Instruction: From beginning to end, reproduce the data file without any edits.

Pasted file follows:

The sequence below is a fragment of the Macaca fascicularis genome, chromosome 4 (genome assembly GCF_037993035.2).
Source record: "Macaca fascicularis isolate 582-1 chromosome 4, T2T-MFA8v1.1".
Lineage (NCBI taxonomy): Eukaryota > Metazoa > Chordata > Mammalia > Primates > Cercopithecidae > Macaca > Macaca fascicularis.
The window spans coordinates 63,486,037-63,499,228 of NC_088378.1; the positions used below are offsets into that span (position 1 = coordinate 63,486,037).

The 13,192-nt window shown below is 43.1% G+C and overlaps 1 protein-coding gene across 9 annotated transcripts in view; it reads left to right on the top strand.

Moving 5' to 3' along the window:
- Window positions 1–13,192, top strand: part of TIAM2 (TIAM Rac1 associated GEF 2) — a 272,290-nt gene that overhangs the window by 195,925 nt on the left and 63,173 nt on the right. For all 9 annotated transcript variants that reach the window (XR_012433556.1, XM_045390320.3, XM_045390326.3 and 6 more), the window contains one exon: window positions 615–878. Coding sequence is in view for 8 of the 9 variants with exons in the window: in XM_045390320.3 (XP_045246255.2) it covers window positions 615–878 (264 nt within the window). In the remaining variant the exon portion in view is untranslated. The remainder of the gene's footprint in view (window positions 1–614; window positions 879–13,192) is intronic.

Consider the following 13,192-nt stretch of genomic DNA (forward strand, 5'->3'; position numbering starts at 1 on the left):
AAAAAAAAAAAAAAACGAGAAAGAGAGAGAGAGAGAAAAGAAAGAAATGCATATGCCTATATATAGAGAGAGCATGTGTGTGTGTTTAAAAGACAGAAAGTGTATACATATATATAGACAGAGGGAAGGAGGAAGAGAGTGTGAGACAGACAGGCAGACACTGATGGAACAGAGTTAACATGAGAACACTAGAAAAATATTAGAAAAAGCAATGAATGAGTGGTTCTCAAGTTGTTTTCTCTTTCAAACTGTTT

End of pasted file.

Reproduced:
The sequence below is a fragment of the Macaca fascicularis genome, chromosome 4 (genome assembly GCF_037993035.2).
Source record: "Macaca fascicularis isolate 582-1 chromosome 4, T2T-MFA8v1.1".
Lineage (NCBI taxonomy): Eukaryota > Metazoa > Chordata > Mammalia > Primates > Cercopithecidae > Macaca > Macaca fascicularis.
The window spans coordinates 63,486,037-63,499,228 of NC_088378.1; the positions used below are offsets into that span (position 1 = coordinate 63,486,037).

The 13,192-nt window shown below is 43.1% G+C and overlaps 1 protein-coding gene across 9 annotated transcripts in view; it reads left to right on the top strand.

Moving 5' to 3' along the window:
- Window positions 1–13,192, top strand: part of TIAM2 (TIAM Rac1 associated GEF 2) — a 272,290-nt gene that overhangs the window by 195,925 nt on the left and 63,173 nt on the right. For all 9 annotated transcript variants that reach the window (XR_012433556.1, XM_045390320.3, XM_045390326.3 and 6 more), the window contains one exon: window positions 615–878. Coding sequence is in view for 8 of the 9 variants with exons in the window: in XM_045390320.3 (XP_045246255.2) it covers window positions 615–878 (264 nt within the window). In the remaining variant the exon portion in view is untranslated. The remainder of the gene's footprint in view (window positions 1–614; window positions 879–13,192) is intronic.

Consider the following 13,192-nt stretch of genomic DNA (forward strand, 5'->3'; position numbering starts at 1 on the left):
AAAAAAAAAAAAAAACGAGAAAGAGAGAGAGAGAGAAAAGAAAGAAATGCATATGCCTATATATAGAGAGAGCATGTGTGTGTGTTTAAAAGACAGAAAGTGTATACATATATATAGACAGAGGGAAGGAGGAAGAGAGTGTGAGACAGACAGGCAGACACTGATGGAACAGAGTTAACATGAGAACACTAGAAAAATATTAGAAAAAGCAATGAATGAGTGGTTCTCAAGTTGTTTTCTCTTTCAAACTGTTT